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St. John's looks to bounce back vs San Francisco

The USF Dons knocked off St. John's last December in the Bay Area.

John Alber

The development of this year's St. John's team has been incremental - slower than some would like. Coach Steve Lavin plans for the team to peak in February and March, and each game is a step toward that goal. Fighting Syracuse with energy is one step, despite the 68-63 loss.

Taking care of non-conference business is another step. The Red Storm, despite their 6-3 record, stumbled out of the gates in each of their games on campus, needing late comebacks and steady play from Phil Greene IV to pull off wins against some of the weaker teams on their schedule. San Francisco is no Bucknell, but they're also not the undersized and under talented Longwood.

Returning to Carnesecca Arena for a pair of games, the Red Storm face a San Francisco team with the ability to score... and a propensity to be scored on.

The Johnnies look for revenge against the Dons, who miss the most important components of their 81-65 win last December. And the team looks to take the lessons learned and confidence gained the past two weekends and begin to come together into a fast-breaking thrill ride of ball movement and irresistible athleticism.

Scouting St. John's

It's been days since the at-times inspiring performance from St. John's at home against #2 ranked Syracuse. The Johnnies fell, and the flaws were apparent - poor outside shooting, late game execution, et cetera.

Some thought it was a promising performance; some thought, to paraphrase Denny Greene, the Johnnies let Syracuse off the hook.

The Red Storm's defense was effective, and possibly stronger than ever; the perimeter defense stuck with Trevor Cooney and Tyler Ennis, rendering them ineffective for stretches, instead of funneling drivers to Chris Obekpa to swat their shots. That's progress, and St. John's needs to continue that tonight against a team with talented athletes and inside-out forwards.

On offense, St. John's continues to search for a solution to scoring droughts early and viable long-range shooting in particular. Max Hooper sees minutes, but has not gotten the long stretches to see how he can reshape defenses with his shooting. The lack of time may be due to his defense; he can't bring the defensive pressure of Sir`Dominic Pointer or Rysheed Jordan, for example.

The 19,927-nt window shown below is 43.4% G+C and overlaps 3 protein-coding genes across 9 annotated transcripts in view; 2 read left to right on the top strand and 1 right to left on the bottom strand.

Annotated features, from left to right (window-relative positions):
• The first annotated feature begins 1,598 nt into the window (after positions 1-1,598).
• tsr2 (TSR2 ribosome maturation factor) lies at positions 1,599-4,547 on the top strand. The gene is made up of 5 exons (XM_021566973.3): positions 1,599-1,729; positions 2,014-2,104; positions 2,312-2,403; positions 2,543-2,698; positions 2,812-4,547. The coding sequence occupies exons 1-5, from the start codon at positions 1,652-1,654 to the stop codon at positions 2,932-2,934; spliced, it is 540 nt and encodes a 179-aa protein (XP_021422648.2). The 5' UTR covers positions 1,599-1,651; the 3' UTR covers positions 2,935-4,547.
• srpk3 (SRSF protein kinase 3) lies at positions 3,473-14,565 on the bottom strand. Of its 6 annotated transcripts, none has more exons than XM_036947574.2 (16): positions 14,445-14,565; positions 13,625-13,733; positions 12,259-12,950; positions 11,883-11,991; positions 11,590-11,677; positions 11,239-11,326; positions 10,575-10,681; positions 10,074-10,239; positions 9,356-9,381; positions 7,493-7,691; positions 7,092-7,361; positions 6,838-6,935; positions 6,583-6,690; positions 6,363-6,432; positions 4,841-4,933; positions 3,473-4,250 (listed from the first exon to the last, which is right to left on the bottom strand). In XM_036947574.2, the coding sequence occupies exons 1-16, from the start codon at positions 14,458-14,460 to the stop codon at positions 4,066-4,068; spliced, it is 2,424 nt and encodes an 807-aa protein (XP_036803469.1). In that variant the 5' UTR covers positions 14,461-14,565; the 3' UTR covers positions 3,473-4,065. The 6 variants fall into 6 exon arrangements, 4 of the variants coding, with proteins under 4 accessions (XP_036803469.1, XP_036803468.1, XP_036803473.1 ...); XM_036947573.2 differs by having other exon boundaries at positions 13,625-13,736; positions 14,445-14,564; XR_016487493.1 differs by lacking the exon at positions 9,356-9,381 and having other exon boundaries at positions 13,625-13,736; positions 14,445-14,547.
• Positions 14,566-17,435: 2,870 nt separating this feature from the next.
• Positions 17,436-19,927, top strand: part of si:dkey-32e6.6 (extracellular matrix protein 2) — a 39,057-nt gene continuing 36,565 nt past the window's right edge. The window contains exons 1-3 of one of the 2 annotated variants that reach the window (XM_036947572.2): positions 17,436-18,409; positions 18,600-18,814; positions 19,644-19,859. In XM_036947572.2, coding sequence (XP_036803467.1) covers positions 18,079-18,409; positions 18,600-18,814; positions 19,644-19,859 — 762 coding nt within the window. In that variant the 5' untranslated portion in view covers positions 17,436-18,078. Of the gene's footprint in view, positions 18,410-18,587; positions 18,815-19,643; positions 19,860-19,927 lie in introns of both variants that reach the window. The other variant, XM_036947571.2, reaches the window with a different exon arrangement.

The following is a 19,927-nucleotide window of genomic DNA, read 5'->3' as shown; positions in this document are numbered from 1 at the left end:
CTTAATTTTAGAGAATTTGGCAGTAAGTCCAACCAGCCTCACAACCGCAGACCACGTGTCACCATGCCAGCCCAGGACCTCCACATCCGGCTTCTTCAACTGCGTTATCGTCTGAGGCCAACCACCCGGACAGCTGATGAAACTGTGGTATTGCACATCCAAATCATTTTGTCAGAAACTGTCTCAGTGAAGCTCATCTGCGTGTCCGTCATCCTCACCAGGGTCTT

But on the promising side, phenom Rysheed Jordan is looking steadier on the floor, playing like a scoring-minded floor general. D`Angelo Harrison had an off game, but had some nice moments drawing fouls against Syracuse. And the Johnnies ran plays to get JaKarr Sampson quick looks.

Scouting the Dons

San Francisco's win last year featured 39 points from De`End Parker and Cody Doolin, both of whom have left Rex Walters' San Francisco team. Those two leading scorers paced the Dons, with Doolin slashing into the lane and handing out 14 assists and Parker drawing fouls and hitting timely shots from distance.

This year's San Francisco team can still put up points.

We think.

Since Doolin's departure, the Dons have played Division II Sonoma State (remember them from last year's exhibition game?), Oregon (where they scored well but lost), a cupcake (undersized Nicholls State, a blowout win) and comparably talented squads in Montana (W), Vermont (W), and Illinois State (L).

The offense has been able to score at least 1 point per possession in each game. It's the defense that's let them down.

Teams enjoy 54% shooting inside the arc and 41% shooting outside of the arc; teams have felt free to jack up threes on the Dons with impunity. The Dons, gifted with a pair of effective 6'7" rebounders in Cole Dickerson (the team's senior star) and JUCO transfer Kruize Pinkins, rebound both ends very well. (Mark Tollefsen is a forward who can score, but is slight on the glass).

Expect battles on the boards, many threes from USF's inside-out threats, and heavy minutes for Penn State transfer wing Matt Glover.

Of note: San Francisco shoots 57% inside the arc and 36% outside the three-point arc. Defense will be needed.


St. John's couldn't come out flat for this game, could they? The game could still have some tense moments if the Red Storm get three-happy (unless those shots fall). 78-70, St. John's.

(Unless the threes fall. Then I'd go with 91-60.)